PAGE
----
Democracy and Governance, Governance, Human Rights
A mission to inform – Journalists at risk speak out (2020)Democracy and Governance, Governance, Human Rights
A mission to inform – Journalists at risk speak out (2020)
Police intimidation, legal harassment, defamation and intimidation campaigns offline and increasingly online, pressure – economic or otherwise – from editors or media owners and sponsors, detentions, threats and physical violence: journalists are constantly exposed to these threats by those who feel threatened by their work.
The murder of investigative journalist Daphne Caruana Galizia in October 2017 sent shock waves through Europe. Violence and acts of harassment against journalists have become alarmingly frequent, as was laid bare in the Council of Europe’s 2017 survey of 940 journalists across the continent.
This follow-up study is about the human cost to journalists who seek to hold the powerful to account. It is based on in-depth interviews with 20 journalists who use their reporting skills to expose corruption, injustice and abuses, often putting their safety at risk. They share their insights into the realities of practising cutting-edge journalism while facing aggression, intimidation and vicious cyber-attacks. Too often the necessary protections fail and crimes against journalists go unpunished.
The freedom of the media to report without censorship or fear of reprisals is an essential pre-condition of democratic societies. This study represents a call for action to the 47 member states of the Council of Europe, with practical and forward-looking recommendations for ways to establish effective protection for journalists to enable them to safely fulfil their vital public watchdog role.SKU: 978-92-871-8657-7
Democracy and Governance, Governance
Young people, social inclusion and digitalisation – Emerging knowledge for practice and policy (Youth Knowledge 27) (2021)Democracy and Governance, Governance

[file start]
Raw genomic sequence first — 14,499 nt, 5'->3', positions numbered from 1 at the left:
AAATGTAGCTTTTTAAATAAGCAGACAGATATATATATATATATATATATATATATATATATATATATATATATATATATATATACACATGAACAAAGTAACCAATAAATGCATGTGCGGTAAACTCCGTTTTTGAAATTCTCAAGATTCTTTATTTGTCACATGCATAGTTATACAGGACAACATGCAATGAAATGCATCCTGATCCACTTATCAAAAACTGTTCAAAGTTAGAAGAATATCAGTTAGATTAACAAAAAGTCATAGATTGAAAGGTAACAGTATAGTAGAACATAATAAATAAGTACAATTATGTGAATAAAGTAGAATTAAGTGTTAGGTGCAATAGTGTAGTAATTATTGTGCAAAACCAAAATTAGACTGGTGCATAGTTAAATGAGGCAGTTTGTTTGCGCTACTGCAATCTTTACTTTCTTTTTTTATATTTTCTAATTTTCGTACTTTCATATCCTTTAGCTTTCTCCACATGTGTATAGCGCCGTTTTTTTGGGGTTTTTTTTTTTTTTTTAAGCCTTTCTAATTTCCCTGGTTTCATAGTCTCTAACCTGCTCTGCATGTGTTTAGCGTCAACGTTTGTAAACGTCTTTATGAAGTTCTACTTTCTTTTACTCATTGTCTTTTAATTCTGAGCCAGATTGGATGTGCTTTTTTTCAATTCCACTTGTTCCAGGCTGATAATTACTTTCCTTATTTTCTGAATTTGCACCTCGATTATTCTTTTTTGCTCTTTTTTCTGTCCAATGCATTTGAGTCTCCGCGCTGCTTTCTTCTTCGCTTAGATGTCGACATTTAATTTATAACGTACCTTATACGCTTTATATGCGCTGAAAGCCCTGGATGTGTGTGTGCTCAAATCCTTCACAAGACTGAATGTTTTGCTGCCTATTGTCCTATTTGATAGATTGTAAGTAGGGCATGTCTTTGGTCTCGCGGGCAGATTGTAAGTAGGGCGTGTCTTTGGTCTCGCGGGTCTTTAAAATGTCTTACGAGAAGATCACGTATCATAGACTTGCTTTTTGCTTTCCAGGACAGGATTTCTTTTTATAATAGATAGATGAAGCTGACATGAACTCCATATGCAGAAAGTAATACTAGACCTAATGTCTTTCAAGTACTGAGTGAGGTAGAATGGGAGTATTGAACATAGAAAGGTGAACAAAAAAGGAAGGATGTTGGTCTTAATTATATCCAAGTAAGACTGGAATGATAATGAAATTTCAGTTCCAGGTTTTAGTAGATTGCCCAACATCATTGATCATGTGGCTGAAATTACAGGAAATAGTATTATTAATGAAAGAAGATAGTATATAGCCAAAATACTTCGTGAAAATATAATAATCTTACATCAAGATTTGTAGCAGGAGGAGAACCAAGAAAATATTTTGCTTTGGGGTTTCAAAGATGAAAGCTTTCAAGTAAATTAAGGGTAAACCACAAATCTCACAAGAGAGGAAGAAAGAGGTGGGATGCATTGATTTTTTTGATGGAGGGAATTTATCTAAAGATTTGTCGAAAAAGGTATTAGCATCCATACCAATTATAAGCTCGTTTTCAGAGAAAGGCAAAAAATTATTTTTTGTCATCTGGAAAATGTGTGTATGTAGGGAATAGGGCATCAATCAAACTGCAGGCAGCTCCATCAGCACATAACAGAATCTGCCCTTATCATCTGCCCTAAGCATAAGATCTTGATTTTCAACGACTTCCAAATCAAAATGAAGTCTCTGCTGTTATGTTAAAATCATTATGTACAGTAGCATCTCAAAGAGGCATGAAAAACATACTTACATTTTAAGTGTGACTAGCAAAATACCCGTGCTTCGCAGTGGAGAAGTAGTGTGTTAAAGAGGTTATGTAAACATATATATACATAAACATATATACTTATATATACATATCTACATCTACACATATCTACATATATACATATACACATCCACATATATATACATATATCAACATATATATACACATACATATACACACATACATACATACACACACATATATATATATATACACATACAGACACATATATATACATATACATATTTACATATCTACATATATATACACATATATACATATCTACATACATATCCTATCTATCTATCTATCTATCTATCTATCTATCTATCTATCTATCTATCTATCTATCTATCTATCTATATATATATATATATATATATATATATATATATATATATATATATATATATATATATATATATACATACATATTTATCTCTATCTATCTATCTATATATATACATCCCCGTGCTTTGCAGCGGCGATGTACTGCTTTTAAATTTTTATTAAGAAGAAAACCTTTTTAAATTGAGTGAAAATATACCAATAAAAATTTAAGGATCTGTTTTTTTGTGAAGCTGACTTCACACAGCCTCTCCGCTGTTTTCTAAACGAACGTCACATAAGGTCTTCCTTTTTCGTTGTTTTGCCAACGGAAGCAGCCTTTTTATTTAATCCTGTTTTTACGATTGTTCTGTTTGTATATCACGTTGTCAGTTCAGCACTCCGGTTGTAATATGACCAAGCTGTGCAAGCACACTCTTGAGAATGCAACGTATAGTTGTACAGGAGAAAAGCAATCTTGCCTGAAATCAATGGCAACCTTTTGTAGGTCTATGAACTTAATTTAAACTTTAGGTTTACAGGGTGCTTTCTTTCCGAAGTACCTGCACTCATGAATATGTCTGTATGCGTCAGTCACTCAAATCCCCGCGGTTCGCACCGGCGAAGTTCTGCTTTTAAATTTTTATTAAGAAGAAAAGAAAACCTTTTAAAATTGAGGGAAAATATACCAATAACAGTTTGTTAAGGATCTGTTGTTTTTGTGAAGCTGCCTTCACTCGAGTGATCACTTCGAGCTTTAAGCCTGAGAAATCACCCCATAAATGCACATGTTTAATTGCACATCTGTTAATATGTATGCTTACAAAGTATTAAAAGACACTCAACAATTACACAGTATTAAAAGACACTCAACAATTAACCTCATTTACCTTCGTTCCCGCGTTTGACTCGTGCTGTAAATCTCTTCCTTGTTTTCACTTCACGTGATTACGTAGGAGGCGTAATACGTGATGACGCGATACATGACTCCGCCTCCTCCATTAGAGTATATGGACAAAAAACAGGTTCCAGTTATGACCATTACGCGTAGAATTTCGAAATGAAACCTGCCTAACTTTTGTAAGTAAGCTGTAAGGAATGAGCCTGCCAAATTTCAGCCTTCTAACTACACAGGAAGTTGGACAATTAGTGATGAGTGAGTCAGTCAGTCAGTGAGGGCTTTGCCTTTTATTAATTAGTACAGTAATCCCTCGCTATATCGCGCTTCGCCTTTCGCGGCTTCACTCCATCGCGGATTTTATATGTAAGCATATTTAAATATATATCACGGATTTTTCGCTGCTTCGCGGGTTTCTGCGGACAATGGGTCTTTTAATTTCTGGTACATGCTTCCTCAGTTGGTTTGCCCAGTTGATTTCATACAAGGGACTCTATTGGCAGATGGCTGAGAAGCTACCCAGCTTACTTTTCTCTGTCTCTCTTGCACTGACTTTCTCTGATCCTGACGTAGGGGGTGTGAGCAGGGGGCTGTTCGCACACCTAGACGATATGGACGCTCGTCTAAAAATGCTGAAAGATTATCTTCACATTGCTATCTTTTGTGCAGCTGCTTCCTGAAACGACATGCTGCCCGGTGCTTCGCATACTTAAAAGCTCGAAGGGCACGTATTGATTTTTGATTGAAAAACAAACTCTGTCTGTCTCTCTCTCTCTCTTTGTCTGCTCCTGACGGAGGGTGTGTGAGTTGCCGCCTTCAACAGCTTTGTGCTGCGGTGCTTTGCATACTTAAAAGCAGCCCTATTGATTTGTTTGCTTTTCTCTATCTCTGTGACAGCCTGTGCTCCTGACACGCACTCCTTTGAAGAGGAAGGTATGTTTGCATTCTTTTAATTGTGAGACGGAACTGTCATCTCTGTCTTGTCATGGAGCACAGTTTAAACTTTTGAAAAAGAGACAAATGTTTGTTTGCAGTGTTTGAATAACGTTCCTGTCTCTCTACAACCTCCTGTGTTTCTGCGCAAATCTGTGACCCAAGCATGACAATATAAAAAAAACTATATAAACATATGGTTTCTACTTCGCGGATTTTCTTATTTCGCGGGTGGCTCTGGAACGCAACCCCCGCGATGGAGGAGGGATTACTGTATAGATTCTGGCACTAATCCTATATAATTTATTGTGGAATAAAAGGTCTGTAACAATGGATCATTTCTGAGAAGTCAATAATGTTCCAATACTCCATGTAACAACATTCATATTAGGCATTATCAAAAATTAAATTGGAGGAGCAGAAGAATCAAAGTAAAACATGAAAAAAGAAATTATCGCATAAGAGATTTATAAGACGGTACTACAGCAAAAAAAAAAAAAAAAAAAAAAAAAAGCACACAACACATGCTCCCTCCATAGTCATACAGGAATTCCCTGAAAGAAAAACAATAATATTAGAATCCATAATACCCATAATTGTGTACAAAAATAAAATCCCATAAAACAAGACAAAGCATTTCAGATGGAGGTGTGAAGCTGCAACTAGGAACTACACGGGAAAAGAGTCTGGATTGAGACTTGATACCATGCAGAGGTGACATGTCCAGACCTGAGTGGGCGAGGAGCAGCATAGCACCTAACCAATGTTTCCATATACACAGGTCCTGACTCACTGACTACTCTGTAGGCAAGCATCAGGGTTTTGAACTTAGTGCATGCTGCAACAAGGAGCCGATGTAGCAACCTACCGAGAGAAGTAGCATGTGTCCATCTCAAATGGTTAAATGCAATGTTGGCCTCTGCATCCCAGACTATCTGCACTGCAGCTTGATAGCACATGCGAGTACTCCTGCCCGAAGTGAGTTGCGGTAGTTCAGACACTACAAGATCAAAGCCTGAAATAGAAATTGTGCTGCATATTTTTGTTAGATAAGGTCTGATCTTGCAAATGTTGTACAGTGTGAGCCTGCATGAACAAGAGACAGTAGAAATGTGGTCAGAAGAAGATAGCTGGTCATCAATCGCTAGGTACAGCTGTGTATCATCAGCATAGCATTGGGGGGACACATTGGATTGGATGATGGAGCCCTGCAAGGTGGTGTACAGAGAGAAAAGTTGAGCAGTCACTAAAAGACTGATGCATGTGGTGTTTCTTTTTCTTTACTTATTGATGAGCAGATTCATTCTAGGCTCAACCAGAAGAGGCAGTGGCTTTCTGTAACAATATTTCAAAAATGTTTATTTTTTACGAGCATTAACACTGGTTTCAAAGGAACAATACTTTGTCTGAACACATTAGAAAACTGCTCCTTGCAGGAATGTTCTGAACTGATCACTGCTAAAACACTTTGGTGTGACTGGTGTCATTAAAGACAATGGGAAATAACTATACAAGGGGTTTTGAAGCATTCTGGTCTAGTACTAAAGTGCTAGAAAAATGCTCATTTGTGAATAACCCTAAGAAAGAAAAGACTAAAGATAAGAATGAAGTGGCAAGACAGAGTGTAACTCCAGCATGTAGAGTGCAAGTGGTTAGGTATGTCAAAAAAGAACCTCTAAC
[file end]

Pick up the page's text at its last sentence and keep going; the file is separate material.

Young people, social inclusion and digitalisation – Emerging knowledge for practice and policy (Youth Knowledge 27) (2021)
Can the digital revolution help us to tackle existing inequalities, or does it leave some young people even further behind? Is the digital world equally accessible to all young people? What are some of the inherent inequalities within the digital sphere? Do digital tools enable youth organisations, youth workers or state bodies to “reach out” to marginalised young people?
Digital methods, tools and platforms, and their unexplored potential in the youth sector, have created much enthusiasm within the youth field. This Youth Knowledge publication explores the intersection between digitalisation and social inclusion of young people, reflecting especially on how digitalisation affects young people’s lives, and what the role of youth policy, youth work and youth research can be in this respect.
In these 16 chapters, the authors critically examine if and how digitalisation can support the quest for social inclusion, ranging from the exploration of policies, tools and platforms available to young people and youth workers in Europe, supporting young people’s access to education and employment opportunities, opening up avenues for digital youth work, providing opportunities for participation for young people with disabilities, channels of integration for migrant communities and young refugees across Europe and support networks for young LGBTI persons.
While there is an acknowledgement of the potential for the youth sector to use the possibilities of digitalisation to address social inequality, the authors also emphasise that this does not happen automatically, and more reflection is needed regarding the accessibility of technology and how our digital approaches can be made inclusive for young people from all backgrounds.SKU: 978-92-871-8650-8
UNESCO Science Report – The race against time for smarter development
It is striking how development priorities have aligned over the past five years. Countries of all income levels are prioritizing their transition to digital and ‘green’ economies, in parallel. This dual transition reflects a double imperative. On the one hand, the clock is ticking for countries to reach their Sustainable Development Goals by 2030. On the other, countries are convinced that their future economic competitiveness will depend upon how quickly they transition to digital societies.
This seventh edition of the report monitors the development path that countries have been following over the past five years from the perspective of science governance. It documents the rapid societal transformation under way, which offers new opportunities for social and economic experimentation but also risks exacerbating social inequalities, unless safeguards are put in place.SKU: 9789231004506